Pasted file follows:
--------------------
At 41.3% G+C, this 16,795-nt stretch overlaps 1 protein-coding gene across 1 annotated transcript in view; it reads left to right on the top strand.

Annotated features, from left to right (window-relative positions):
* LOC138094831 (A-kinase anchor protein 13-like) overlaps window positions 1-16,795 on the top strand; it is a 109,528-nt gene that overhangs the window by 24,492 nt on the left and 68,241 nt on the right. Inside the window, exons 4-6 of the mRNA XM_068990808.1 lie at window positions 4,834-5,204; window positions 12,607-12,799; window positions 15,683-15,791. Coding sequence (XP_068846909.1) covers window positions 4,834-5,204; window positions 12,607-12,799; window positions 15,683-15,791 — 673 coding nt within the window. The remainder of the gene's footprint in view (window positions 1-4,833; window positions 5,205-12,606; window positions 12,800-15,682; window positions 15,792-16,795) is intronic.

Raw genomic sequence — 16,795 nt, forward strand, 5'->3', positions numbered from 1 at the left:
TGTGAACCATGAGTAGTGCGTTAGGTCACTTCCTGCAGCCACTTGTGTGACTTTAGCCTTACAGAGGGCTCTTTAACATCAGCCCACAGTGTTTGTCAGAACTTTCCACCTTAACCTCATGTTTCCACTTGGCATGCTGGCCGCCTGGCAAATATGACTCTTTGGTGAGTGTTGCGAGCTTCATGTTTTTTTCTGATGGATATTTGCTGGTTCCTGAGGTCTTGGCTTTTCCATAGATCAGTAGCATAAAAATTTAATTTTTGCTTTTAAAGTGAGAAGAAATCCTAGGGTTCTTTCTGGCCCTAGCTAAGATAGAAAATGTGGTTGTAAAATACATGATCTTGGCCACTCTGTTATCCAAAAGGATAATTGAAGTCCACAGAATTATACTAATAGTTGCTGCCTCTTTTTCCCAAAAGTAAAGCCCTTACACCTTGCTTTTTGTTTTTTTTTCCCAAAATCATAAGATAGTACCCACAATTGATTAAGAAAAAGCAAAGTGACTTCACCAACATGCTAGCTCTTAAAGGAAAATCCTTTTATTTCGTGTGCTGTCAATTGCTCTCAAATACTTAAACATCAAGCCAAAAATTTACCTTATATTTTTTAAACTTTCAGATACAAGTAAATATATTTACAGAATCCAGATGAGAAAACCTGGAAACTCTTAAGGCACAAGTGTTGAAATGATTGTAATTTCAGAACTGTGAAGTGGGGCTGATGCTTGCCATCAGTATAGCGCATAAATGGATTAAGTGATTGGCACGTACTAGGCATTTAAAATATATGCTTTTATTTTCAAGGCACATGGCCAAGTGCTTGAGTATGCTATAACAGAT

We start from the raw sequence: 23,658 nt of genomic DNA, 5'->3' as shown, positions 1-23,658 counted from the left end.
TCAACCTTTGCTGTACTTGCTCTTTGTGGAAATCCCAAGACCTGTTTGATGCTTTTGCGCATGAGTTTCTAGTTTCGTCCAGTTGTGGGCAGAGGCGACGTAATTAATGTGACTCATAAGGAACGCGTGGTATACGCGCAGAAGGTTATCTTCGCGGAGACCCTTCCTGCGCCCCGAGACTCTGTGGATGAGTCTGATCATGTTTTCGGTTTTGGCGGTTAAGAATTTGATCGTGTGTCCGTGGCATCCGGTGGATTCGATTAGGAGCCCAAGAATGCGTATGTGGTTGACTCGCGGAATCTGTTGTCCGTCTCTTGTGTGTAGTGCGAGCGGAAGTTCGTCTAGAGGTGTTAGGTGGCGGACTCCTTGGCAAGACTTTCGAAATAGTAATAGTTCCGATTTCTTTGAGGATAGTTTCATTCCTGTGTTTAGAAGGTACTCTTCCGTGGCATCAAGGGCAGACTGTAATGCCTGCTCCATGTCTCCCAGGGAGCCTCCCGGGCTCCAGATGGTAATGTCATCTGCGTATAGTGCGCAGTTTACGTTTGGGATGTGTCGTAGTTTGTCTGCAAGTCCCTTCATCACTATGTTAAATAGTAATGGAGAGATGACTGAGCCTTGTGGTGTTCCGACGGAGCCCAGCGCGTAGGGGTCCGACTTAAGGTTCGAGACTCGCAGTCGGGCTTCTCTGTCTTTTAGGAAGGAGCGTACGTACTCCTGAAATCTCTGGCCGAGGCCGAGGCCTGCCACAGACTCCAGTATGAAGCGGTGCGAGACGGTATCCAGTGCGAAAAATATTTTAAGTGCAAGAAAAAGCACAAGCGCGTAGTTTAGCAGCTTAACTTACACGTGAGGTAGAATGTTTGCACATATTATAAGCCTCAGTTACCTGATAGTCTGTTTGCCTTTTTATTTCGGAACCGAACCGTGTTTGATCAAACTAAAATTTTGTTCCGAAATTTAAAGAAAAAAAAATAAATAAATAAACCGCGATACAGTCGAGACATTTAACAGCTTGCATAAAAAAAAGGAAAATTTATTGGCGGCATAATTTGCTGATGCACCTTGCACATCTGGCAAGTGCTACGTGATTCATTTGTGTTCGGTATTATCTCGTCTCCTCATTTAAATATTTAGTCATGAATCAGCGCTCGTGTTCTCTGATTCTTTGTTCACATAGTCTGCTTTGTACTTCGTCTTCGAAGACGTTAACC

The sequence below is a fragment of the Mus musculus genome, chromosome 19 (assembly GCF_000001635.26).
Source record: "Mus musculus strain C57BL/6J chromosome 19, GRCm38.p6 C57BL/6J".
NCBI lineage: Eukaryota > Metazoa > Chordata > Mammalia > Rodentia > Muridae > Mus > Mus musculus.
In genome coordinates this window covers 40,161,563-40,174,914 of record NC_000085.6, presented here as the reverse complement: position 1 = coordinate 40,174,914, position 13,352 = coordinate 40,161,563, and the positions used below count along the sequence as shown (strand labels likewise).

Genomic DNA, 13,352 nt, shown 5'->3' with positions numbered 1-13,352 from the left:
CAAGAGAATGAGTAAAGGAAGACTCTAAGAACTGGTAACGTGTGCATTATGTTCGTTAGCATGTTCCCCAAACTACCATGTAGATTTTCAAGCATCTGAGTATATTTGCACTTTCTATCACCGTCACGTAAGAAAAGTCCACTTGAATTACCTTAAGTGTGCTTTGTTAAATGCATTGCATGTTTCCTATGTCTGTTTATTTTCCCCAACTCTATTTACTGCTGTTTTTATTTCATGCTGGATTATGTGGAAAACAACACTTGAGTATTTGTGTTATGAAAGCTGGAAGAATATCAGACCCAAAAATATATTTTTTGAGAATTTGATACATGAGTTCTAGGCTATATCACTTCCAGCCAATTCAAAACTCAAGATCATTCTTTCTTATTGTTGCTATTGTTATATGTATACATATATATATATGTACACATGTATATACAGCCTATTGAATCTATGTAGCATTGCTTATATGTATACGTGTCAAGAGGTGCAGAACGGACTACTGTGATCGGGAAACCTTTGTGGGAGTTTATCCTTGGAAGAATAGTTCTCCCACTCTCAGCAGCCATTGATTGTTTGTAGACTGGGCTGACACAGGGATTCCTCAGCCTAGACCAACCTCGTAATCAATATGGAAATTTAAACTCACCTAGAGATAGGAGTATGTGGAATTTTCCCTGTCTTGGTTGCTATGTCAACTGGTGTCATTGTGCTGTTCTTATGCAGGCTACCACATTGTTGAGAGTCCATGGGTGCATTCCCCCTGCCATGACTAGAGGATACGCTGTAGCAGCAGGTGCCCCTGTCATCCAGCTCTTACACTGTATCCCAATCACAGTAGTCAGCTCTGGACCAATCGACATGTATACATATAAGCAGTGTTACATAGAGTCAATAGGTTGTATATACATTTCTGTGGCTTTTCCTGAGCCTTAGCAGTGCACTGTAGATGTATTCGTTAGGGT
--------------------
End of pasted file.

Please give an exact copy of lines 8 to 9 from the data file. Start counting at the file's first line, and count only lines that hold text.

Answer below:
The sequence below is a fragment of the Mus musculus genome, chromosome 19 (assembly GCF_000001635.26).
Source record: "Mus musculus strain C57BL/6J chromosome 19, GRCm38.p6 C57BL/6J".